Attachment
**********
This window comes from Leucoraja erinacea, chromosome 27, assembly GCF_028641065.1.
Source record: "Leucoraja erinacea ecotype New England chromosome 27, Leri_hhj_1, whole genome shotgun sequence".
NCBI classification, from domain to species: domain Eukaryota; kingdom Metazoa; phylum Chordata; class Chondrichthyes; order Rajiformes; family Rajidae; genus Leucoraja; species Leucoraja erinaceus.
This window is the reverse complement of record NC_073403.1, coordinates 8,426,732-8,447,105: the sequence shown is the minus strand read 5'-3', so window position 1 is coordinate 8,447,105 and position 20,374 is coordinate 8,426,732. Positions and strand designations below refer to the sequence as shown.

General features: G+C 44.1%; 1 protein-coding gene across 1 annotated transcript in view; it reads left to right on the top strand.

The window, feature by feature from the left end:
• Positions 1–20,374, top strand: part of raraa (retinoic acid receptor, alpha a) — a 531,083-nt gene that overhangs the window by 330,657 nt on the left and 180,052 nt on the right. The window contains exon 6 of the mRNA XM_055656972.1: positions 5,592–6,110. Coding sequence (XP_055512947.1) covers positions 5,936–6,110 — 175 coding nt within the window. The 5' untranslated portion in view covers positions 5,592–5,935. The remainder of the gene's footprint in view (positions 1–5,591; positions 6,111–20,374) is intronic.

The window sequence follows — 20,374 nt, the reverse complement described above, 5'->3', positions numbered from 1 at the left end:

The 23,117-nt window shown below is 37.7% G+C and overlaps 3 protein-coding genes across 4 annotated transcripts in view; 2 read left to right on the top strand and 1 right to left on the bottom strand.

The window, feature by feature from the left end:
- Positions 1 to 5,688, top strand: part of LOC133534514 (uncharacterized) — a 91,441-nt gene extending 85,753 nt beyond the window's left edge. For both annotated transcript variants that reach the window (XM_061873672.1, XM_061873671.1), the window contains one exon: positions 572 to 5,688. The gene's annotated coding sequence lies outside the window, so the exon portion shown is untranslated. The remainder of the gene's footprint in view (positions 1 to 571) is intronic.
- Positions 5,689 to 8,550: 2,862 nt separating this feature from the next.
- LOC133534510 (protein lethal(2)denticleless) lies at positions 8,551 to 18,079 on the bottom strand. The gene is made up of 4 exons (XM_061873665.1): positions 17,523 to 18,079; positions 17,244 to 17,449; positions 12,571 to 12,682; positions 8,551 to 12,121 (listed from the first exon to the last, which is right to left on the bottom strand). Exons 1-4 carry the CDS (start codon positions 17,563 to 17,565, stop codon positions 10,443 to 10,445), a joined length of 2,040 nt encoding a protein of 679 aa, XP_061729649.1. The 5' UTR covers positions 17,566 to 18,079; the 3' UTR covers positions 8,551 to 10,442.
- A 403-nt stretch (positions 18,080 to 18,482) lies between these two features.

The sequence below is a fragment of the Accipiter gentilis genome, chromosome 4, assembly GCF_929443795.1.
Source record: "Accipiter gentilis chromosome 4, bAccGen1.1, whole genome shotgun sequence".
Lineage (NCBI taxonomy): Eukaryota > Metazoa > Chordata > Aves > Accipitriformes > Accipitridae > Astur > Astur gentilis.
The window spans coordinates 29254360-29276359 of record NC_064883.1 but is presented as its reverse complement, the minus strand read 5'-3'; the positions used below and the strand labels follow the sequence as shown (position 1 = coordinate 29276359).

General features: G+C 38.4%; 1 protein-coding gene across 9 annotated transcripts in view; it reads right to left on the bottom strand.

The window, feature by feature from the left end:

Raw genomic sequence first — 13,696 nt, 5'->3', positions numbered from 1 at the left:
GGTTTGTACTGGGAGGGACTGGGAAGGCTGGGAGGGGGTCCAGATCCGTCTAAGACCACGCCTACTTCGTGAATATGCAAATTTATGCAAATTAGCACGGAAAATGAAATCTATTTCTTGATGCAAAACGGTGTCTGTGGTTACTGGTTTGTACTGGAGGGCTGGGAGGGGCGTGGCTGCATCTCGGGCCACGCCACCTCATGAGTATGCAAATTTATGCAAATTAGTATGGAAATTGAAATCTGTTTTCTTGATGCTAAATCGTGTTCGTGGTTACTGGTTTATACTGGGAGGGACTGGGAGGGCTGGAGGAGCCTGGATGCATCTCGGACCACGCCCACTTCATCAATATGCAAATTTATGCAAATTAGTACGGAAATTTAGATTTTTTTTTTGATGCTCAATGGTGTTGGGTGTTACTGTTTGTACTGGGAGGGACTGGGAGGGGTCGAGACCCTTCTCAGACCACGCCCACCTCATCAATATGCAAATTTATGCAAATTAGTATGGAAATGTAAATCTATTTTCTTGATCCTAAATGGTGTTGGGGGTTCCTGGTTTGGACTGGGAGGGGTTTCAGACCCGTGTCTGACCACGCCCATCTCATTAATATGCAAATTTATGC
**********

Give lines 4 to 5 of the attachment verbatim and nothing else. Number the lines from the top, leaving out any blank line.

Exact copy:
This window is the reverse complement of record NC_073403.1, coordinates 8,426,732-8,447,105: the sequence shown is the minus strand read 5'-3', so window position 1 is coordinate 8,447,105 and position 20,374 is coordinate 8,426,732. Positions and strand designations below refer to the sequence as shown.

General features: G+C 44.1%; 1 protein-coding gene across 1 annotated transcript in view; it reads left to right on the top strand.